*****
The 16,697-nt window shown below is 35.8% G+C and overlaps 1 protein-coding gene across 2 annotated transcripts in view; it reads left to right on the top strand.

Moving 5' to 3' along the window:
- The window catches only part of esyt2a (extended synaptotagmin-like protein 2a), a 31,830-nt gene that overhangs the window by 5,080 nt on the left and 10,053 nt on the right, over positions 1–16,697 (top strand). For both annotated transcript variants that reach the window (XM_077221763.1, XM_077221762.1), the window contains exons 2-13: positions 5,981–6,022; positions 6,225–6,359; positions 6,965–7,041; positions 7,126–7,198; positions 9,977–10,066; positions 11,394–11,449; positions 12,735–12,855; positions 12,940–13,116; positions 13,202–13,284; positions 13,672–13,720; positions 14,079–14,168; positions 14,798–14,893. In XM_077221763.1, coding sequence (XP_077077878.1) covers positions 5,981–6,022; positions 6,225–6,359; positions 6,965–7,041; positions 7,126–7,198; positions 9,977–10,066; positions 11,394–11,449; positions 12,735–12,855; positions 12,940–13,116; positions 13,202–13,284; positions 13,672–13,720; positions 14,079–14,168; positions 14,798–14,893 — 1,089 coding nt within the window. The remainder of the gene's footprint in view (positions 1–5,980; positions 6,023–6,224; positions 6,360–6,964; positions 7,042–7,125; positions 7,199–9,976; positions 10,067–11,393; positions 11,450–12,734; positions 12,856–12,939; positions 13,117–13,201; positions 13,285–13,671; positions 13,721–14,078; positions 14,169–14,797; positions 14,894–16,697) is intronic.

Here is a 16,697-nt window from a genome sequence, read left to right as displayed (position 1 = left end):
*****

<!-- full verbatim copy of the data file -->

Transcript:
The 16,697-nt window shown below is 35.8% G+C and overlaps 1 protein-coding gene across 2 annotated transcripts in view; it reads left to right on the top strand.

Moving 5' to 3' along the window:
- The window catches only part of esyt2a (extended synaptotagmin-like protein 2a), a 31,830-nt gene that overhangs the window by 5,080 nt on the left and 10,053 nt on the right, over positions 1–16,697 (top strand). For both annotated transcript variants that reach the window (XM_077221763.1, XM_077221762.1), the window contains exons 2-13: positions 5,981–6,022; positions 6,225–6,359; positions 6,965–7,041; positions 7,126–7,198; positions 9,977–10,066; positions 11,394–11,449; positions 12,735–12,855; positions 12,940–13,116; positions 13,202–13,284; positions 13,672–13,720; positions 14,079–14,168; positions 14,798–14,893. In XM_077221763.1, coding sequence (XP_077077878.1) covers positions 5,981–6,022; positions 6,225–6,359; positions 6,965–7,041; positions 7,126–7,198; positions 9,977–10,066; positions 11,394–11,449; positions 12,735–12,855; positions 12,940–13,116; positions 13,202–13,284; positions 13,672–13,720; positions 14,079–14,168; positions 14,798–14,893 — 1,089 coding nt within the window. The remainder of the gene's footprint in view (positions 1–5,980; positions 6,023–6,224; positions 6,360–6,964; positions 7,042–7,125; positions 7,199–9,976; positions 10,067–11,393; positions 11,450–12,734; positions 12,856–12,939; positions 13,117–13,201; positions 13,285–13,671; positions 13,721–14,078; positions 14,169–14,797; positions 14,894–16,697) is intronic.

Here is a 16,697-nt window from a genome sequence, read left to right as displayed (position 1 = left end):